National Bank CEO Louis Vachon defends position on oil patch

National Bank of Canada’s shift away from being the lender of choice to junior oil firms was an unpleasant procedure, but it’s provided the association with stability in the energy industry, its chief executive officer says.

In actuality, the Montreal-based bank’s energy-lending portfolio is growing {}, as bigger and better-financed manufacturers have sought new capital over the previous two quarters, even as oil prices have stalled below $50 (U.S.) a barrel, CEO Louis Vachon said.

National Bank’s repositioning in 2016 angered small-energy customers as they fought with the business downturn. Some were outspoken in their .

“We have been encouraging the patch for 35 years,” Mr. Vachon said in an interview. “We did transition from a few accounts, and they were definitely not content. But we are better positioned for the future, and I believe our franchise keeps growing{}”

“I don’t believe there was significant damage to the standing of the company.”

Faced with mounting loan losses and hazards of more default, National Bank took a {}250-million (Canadian) reduction provision for the business in 2016, a symptom of this commodity-price meltdown that disrupted the Western Canadian market. It reduced the amount of small manufacturers in its customer base to focus on companies that have the financial strength to help them withstand the oil-price slide.

Meanwhile, the financial institution hired new investment bankers and an equity research analyst to make a similar transition to bigger customers on the equity-financing and mergers- and- acquisitions end of the company.

Its losses in the business have totalled about $100-million over two decades. The move was a huge change for National Bank, which had a market as crucial creditor to oil patch startups and juniors, the positions of which have since been depleted. Energy remains one of its biggest lending segments.

Mr. Vachon said the industry’s main risks are rising production costs in the older western Canadian area, increasing environmental obligations as regulators tighten their principles and the effect of the shale revolution on commodity rates.

“For all those reasons, we would like to have more resilient balance sheets and they are inclined to be with larger manufacturers. We kept a number of the small, but by and large we are moving today to medium-size and larger-size manufacturers,” he said.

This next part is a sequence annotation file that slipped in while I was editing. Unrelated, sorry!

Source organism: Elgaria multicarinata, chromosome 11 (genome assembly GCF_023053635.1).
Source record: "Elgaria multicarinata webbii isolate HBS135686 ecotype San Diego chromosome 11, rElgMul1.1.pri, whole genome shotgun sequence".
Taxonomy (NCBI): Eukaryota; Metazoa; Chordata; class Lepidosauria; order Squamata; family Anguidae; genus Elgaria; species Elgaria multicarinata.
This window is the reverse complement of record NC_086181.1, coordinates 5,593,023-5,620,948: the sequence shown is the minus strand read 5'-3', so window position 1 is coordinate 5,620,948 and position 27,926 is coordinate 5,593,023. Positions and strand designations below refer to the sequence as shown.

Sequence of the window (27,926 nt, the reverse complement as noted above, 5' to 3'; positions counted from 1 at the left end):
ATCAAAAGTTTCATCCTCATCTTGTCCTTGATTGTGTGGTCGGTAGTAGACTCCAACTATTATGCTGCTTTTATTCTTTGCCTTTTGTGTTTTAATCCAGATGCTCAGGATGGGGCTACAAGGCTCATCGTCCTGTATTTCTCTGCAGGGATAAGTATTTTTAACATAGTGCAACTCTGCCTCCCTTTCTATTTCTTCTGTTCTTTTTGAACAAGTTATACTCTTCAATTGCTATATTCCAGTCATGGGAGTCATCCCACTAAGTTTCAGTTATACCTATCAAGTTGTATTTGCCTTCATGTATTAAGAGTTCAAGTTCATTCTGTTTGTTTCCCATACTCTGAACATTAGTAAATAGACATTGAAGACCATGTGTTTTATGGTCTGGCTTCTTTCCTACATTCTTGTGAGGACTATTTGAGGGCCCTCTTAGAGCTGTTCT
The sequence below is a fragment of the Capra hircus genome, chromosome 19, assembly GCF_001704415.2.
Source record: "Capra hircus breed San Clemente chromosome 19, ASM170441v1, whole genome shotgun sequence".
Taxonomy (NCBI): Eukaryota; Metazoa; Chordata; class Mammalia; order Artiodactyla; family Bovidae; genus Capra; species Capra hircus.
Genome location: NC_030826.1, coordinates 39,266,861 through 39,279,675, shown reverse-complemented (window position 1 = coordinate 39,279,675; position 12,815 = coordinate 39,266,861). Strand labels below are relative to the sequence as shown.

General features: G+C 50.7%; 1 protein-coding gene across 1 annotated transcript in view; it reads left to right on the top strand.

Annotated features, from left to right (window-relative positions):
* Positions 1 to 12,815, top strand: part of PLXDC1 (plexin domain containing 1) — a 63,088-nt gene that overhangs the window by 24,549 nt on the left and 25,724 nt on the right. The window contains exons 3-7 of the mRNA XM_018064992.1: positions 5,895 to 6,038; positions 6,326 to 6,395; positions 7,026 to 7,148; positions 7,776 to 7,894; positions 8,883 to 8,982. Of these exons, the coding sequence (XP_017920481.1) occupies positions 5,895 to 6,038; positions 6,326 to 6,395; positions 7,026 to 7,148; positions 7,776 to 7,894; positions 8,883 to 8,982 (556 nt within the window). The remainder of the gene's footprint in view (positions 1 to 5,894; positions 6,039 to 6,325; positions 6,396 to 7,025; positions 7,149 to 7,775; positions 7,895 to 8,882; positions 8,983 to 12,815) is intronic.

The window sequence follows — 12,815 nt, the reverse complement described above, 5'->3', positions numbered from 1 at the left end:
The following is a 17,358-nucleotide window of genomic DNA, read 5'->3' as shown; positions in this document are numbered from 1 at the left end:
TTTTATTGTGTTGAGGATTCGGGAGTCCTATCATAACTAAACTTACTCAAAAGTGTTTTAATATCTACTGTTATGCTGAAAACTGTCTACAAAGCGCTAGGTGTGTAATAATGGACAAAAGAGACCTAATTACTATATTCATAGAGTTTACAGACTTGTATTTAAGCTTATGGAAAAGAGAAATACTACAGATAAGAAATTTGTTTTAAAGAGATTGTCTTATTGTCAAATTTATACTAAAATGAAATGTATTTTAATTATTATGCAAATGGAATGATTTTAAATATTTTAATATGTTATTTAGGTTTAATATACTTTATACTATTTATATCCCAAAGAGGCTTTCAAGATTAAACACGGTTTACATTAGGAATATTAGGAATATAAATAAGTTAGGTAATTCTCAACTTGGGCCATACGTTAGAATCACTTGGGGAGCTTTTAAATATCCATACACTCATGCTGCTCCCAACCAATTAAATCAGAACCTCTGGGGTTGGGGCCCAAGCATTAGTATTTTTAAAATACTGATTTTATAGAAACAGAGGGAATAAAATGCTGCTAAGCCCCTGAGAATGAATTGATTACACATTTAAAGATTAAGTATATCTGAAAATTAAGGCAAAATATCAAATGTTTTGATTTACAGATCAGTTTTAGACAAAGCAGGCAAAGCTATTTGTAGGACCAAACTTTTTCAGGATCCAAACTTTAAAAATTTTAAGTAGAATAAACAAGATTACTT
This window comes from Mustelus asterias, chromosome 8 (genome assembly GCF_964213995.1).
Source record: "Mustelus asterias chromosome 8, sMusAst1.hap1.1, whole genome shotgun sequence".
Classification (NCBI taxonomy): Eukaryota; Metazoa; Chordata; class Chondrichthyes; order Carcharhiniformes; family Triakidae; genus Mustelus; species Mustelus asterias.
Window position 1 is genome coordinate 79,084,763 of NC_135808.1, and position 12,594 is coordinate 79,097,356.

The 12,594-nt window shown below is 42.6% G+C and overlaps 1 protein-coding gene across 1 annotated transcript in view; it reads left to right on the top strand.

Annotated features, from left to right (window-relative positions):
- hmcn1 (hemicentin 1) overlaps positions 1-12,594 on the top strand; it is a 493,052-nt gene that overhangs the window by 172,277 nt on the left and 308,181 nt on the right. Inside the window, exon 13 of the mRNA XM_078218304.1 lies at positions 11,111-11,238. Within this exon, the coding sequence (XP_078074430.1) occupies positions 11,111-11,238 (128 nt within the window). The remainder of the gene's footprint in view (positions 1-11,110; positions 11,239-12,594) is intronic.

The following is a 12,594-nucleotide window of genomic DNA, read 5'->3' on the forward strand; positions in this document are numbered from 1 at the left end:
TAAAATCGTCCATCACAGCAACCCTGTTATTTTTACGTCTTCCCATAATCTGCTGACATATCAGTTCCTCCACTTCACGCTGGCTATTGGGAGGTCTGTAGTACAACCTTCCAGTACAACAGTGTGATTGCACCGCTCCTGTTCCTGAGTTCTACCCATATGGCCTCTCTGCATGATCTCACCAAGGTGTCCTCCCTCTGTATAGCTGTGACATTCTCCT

His prognosis is optimistic, despite predictions for crude costs that vary widely between $40 (U.S.) and $55 a barrel.

“If you are efficient and rewarding at these costs, then I think you’ve got long-term resiliency concerning your balance sheet. If we are wrong and it goes to $70 or $80, well, the people will go from earning money to earning plenty of cash, which is a fantastic thing.”

The bank believes it would have a major, long-term disturbance of manufacturing to push prices above $55 a barrel in the short term. Now, Mr. Vachon points out, even nations undergoing extreme political upheaval, such as Syria and Venezuela, keep producing petroleum.

Meanwhile, a change from fossil fuels to renewables is accelerating, but how fast society adopts new resources will depend on politics, technology, cost and other variables. Technology may in reality have slowed the transition, as it has reduced the cost of producing oil and gasoline in certain areas of the world, ” he said.

Uncertainty over how long the change will take is behind National Bank’s decision not to stop lending money for pipeline projects, Mr. Vachon said.

Fellow Quebec financial institution Desjardins Group has made headlines for its moratorium on loans to pipeline projects on ecological grounds. It has said it will decide this month whether to make it permanent.

“[The transition] will happen in an orderly manner over a time period. That’s how we are going to approach it,” Mr. Vachon said.

Courtesy: The Globe And Mail

Leave a Reply

Your email address will not be published. Required fields are marked *